“No, we do NOT swing our bags around like that.”
“Aren’t you READY yet? C’mon!”
“Why haven’t you finished that?”
“Would you just EAT your food already?”
“I told you to turn that video game OFF!”
“What do you say?”
The list of behaviors requiring guidance and correction can be huge, can it not? It can be exhausting to constantly remind our children of what sort of behavior is required and expected of them.
Frankly? Sometimes, I get tired of saying it. Lord knows, I get weary of the words “no”, “not”, and “stop.”
More to the point, I honestly believe that our indignant cries and pleas to cease frequently fall on deaf ears. Many times, children hear our angry responses to their behavior and basically decide they’re already “bad” and, well, so be it.
So, while I’m sure it doesn’t work for every single child and every single situation, I’d like to share with you my very best tip for seeing improved behavior:
Remark on the ones doing the right thing.
What does that sound like? Well, something like this…
“I just love the way Ginny has all her things together and is ready to go. Nice job, Ginny.”
“Jonathan looks ready for soccer. He’s off to a great start.”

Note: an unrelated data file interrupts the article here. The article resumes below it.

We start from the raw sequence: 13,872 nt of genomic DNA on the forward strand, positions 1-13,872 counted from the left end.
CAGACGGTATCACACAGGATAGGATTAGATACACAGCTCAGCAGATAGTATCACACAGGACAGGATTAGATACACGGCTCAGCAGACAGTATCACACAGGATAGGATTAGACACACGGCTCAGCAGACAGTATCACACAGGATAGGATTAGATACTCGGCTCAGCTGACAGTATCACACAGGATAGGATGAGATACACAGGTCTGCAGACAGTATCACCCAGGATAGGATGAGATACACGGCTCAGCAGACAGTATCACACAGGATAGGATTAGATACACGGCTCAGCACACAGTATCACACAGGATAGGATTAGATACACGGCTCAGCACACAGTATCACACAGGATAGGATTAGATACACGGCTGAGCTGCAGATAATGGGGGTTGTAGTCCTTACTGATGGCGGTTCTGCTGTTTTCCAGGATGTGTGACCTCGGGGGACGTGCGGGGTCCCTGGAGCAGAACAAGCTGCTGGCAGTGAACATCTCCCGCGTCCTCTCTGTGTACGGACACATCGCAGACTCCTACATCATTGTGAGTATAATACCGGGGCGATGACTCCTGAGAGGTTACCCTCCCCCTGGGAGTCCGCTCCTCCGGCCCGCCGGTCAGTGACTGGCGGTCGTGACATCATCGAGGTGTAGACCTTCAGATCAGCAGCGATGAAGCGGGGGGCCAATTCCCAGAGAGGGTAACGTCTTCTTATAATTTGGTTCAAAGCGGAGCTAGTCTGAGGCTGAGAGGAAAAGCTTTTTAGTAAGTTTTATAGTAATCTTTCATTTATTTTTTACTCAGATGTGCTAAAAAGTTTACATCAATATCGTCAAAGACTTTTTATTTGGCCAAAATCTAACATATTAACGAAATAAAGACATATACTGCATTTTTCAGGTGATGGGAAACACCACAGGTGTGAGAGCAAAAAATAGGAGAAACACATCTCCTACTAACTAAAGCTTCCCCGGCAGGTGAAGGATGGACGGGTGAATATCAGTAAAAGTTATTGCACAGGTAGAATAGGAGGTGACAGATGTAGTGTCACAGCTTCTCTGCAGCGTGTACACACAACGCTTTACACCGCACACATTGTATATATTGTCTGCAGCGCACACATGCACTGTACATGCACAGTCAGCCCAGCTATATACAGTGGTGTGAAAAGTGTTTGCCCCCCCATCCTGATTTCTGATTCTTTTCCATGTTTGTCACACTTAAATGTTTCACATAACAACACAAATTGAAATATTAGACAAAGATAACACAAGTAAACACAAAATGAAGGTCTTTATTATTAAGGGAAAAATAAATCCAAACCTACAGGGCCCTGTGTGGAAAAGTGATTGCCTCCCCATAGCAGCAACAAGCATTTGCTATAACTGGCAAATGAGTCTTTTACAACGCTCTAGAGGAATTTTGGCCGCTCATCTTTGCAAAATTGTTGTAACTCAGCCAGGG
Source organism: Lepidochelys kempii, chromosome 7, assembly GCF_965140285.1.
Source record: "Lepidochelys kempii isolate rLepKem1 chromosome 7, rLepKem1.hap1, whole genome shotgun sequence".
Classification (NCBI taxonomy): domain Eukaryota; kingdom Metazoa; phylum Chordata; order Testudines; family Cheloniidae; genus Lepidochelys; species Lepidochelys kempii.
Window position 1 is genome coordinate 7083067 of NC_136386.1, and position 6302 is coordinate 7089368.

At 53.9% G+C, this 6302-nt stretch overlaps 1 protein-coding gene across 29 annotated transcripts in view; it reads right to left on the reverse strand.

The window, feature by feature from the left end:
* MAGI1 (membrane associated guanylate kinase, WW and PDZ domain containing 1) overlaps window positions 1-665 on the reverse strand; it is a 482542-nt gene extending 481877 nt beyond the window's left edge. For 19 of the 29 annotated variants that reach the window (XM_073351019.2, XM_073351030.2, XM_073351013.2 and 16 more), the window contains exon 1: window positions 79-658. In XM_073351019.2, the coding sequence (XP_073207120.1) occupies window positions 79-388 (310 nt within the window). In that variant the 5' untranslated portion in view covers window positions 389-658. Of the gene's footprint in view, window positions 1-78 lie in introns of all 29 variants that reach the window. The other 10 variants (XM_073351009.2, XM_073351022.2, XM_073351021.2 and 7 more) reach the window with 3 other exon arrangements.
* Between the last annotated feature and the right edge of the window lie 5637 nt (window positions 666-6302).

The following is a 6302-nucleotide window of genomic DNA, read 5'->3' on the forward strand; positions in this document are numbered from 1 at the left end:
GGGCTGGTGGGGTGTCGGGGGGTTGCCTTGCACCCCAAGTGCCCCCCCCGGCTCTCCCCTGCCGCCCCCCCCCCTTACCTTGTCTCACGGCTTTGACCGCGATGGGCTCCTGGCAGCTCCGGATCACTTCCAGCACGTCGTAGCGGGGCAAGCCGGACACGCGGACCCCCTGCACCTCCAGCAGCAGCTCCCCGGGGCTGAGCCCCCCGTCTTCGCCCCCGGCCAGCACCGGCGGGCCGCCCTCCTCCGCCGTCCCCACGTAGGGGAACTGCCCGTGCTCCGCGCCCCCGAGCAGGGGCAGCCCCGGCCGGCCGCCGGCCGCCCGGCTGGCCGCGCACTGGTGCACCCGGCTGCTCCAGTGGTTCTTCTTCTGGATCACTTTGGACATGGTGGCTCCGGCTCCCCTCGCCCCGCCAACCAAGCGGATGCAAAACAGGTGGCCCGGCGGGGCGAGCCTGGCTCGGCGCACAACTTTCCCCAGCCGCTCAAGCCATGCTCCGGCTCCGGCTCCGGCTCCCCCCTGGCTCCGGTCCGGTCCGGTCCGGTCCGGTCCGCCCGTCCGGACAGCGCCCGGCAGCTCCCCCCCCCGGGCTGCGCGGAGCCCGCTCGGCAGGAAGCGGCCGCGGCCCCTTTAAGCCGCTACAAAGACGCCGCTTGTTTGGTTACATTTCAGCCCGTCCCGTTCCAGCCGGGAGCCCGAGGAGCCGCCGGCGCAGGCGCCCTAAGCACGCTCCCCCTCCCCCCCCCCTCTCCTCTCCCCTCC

“You know? It makes me so happy, Sue, how you got right up and got yourself dressed and ready to go for the day. Thank you.”
“Oh! Thank you for those good manners, Jack. I appreciate that.”
“I love how you’re making good choices today, Olivia. Good job.”
I know. Some of you are rolling your eyes. I mean… seriously? These should all be expected behaviors, not things worthy of praise… right? I mean, there’s certainly nothing EXCEPTIONAL about getting ready for the day.
But bear with me.
Most children truly do want to please. Most want your approval.
Some of those little ones making poor choices? Just need reminders and concrete examples of what better choices look like. When they hear you praise another child for doing the right thing? They both know what the right thing looks like and that you truly appreciate it. Those are simple, but important, concepts.
Catch someone doing good and see if others don’t try to get your (good) attention, too.